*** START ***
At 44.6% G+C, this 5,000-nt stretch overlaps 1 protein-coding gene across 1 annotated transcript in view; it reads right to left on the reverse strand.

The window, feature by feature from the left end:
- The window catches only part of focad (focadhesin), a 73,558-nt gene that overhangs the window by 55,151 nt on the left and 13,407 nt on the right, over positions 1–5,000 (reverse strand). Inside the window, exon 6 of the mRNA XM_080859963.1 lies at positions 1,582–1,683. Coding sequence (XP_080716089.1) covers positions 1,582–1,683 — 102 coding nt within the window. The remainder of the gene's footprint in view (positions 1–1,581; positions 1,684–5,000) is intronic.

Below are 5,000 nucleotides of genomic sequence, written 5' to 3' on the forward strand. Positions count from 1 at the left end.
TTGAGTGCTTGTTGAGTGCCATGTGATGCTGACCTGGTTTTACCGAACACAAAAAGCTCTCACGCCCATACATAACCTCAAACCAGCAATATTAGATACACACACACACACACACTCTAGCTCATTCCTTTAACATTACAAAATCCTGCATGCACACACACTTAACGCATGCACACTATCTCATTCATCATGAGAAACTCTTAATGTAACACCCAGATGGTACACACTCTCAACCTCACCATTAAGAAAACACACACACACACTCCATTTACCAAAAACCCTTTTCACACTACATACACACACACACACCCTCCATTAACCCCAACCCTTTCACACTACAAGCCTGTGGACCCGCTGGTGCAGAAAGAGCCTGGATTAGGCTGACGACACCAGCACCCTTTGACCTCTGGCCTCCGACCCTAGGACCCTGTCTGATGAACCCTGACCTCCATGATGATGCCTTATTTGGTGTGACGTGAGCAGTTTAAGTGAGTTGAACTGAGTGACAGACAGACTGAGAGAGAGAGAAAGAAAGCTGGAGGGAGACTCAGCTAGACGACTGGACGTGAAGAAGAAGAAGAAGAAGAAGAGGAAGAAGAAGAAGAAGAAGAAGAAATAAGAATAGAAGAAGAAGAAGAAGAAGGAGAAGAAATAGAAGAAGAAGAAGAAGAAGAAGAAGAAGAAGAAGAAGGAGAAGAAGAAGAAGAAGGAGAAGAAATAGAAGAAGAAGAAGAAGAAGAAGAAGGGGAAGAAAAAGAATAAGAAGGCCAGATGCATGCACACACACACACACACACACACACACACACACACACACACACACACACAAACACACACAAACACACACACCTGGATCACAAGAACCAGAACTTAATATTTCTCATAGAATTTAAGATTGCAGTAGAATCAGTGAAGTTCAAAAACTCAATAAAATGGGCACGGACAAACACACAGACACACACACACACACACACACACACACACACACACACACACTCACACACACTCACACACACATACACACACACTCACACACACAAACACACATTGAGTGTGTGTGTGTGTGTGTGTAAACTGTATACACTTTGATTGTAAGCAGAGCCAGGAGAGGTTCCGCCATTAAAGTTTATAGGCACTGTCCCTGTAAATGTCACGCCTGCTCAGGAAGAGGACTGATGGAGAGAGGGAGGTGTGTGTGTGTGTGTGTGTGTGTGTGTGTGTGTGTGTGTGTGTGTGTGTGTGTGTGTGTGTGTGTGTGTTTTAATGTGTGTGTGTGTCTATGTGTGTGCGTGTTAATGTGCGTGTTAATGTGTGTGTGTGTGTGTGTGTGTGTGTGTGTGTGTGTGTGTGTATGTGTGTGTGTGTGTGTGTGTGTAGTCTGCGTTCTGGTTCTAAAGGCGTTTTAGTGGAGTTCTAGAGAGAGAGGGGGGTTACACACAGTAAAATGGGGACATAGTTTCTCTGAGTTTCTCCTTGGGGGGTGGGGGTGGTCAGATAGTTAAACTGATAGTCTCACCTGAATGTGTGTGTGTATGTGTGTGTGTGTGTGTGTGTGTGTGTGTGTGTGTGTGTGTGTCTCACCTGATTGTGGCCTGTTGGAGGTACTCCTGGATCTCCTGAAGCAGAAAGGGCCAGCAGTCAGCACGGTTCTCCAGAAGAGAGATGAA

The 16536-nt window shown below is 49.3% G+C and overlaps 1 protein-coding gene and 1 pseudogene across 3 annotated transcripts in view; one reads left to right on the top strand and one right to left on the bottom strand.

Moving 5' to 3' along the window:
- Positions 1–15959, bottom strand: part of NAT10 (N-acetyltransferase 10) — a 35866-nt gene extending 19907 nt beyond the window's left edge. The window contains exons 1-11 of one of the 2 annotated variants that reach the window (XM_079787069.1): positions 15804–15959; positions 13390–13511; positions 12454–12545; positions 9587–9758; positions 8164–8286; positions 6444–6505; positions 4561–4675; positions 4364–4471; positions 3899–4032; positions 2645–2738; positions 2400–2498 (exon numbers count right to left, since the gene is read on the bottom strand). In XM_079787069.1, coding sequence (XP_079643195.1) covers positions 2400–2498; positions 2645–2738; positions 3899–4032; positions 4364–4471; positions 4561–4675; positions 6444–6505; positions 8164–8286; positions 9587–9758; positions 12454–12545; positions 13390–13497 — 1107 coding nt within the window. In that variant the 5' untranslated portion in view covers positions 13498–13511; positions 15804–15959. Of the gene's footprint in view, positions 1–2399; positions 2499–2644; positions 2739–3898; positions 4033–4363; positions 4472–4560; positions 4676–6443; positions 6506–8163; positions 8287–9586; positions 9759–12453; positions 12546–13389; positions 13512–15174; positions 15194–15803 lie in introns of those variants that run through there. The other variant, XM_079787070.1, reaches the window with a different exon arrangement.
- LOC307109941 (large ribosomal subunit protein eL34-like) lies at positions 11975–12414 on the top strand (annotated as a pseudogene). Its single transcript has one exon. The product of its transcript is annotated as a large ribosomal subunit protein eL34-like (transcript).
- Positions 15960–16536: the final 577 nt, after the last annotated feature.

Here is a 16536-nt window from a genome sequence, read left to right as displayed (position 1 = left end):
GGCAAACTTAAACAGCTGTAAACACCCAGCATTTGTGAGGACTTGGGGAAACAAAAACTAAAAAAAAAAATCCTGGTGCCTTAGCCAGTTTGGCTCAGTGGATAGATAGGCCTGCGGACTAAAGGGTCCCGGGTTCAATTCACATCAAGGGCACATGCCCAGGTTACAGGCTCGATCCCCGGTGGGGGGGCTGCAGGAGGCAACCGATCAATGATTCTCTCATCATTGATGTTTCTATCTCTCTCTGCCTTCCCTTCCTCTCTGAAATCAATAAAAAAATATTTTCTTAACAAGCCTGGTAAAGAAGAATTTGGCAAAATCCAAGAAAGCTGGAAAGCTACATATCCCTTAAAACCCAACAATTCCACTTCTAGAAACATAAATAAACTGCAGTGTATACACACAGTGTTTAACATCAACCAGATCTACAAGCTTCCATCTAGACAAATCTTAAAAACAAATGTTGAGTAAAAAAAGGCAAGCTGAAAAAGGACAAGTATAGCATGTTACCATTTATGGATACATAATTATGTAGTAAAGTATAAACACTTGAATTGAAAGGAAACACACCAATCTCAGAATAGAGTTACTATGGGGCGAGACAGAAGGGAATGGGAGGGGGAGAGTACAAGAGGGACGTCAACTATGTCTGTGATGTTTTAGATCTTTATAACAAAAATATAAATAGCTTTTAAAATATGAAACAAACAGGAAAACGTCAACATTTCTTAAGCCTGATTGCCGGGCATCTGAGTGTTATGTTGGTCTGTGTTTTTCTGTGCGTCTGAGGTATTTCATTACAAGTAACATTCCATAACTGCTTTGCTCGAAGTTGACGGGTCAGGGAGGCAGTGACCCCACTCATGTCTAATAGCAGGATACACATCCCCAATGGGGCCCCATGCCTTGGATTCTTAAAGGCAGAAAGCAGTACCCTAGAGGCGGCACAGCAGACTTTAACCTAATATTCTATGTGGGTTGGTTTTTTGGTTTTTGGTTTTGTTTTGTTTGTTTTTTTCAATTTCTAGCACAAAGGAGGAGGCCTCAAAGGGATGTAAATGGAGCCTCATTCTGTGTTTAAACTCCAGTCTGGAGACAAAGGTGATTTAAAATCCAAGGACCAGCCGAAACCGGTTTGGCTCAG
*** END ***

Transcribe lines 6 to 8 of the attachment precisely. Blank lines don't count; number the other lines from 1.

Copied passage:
The 16536-nt window shown below is 49.3% G+C and overlaps 1 protein-coding gene and 1 pseudogene across 3 annotated transcripts in view; one reads left to right on the top strand and one right to left on the bottom strand.

Moving 5' to 3' along the window:
- Positions 1–15959, bottom strand: part of NAT10 (N-acetyltransferase 10) — a 35866-nt gene extending 19907 nt beyond the window's left edge. The window contains exons 1-11 of one of the 2 annotated variants that reach the window (XM_079787069.1): positions 15804–15959; positions 13390–13511; positions 12454–12545; positions 9587–9758; positions 8164–8286; positions 6444–6505; positions 4561–4675; positions 4364–4471; positions 3899–4032; positions 2645–2738; positions 2400–2498 (exon numbers count right to left, since the gene is read on the bottom strand). In XM_079787069.1, coding sequence (XP_079643195.1) covers positions 2400–2498; positions 2645–2738; positions 3899–4032; positions 4364–4471; positions 4561–4675; positions 6444–6505; positions 8164–8286; positions 9587–9758; positions 12454–12545; positions 13390–13497 — 1107 coding nt within the window. In that variant the 5' untranslated portion in view covers positions 13498–13511; positions 15804–15959. Of the gene's footprint in view, positions 1–2399; positions 2499–2644; positions 2739–3898; positions 4033–4363; positions 4472–4560; positions 4676–6443; positions 6506–8163; positions 8287–9586; positions 9759–12453; positions 12546–13389; positions 13512–15174; positions 15194–15803 lie in introns of those variants that run through there. The other variant, XM_079787070.1, reaches the window with a different exon arrangement.